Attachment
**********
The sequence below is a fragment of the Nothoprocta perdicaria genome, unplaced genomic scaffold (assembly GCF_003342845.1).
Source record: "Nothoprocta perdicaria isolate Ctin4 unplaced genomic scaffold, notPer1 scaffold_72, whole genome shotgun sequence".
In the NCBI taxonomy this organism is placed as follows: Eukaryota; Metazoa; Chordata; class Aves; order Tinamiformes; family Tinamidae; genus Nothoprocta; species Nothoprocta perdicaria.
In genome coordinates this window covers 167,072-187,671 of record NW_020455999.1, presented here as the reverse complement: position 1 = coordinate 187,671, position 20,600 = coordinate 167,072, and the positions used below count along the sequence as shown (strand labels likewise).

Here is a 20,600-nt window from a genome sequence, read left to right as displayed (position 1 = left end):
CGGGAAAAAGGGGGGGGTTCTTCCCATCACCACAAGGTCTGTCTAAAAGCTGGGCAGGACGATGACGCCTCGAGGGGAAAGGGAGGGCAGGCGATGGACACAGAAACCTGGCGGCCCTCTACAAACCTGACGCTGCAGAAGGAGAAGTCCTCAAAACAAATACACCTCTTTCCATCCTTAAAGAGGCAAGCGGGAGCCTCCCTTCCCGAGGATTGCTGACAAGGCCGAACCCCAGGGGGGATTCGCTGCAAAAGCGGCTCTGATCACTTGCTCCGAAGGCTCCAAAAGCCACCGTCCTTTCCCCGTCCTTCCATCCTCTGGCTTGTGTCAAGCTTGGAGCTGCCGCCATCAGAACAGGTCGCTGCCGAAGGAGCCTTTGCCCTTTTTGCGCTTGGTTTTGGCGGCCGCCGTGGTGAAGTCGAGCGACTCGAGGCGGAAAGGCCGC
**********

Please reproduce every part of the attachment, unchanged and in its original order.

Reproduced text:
The sequence below is a fragment of the Nothoprocta perdicaria genome, unplaced genomic scaffold (assembly GCF_003342845.1).
Source record: "Nothoprocta perdicaria isolate Ctin4 unplaced genomic scaffold, notPer1 scaffold_72, whole genome shotgun sequence".
In the NCBI taxonomy this organism is placed as follows: Eukaryota; Metazoa; Chordata; class Aves; order Tinamiformes; family Tinamidae; genus Nothoprocta; species Nothoprocta perdicaria.
In genome coordinates this window covers 167,072-187,671 of record NW_020455999.1, presented here as the reverse complement: position 1 = coordinate 187,671, position 20,600 = coordinate 167,072, and the positions used below count along the sequence as shown (strand labels likewise).

Here is a 20,600-nt window from a genome sequence, read left to right as displayed (position 1 = left end):
CGGGAAAAAGGGGGGGGTTCTTCCCATCACCACAAGGTCTGTCTAAAAGCTGGGCAGGACGATGACGCCTCGAGGGGAAAGGGAGGGCAGGCGATGGACACAGAAACCTGGCGGCCCTCTACAAACCTGACGCTGCAGAAGGAGAAGTCCTCAAAACAAATACACCTCTTTCCATCCTTAAAGAGGCAAGCGGGAGCCTCCCTTCCCGAGGATTGCTGACAAGGCCGAACCCCAGGGGGGATTCGCTGCAAAAGCGGCTCTGATCACTTGCTCCGAAGGCTCCAAAAGCCACCGTCCTTTCCCCGTCCTTCCATCCTCTGGCTTGTGTCAAGCTTGGAGCTGCCGCCATCAGAACAGGTCGCTGCCGAAGGAGCCTTTGCCCTTTTTGCGCTTGGTTTTGGCGGCCGCCGTGGTGAAGTCGAGCGACTCGAGGCGGAAAGGCCGC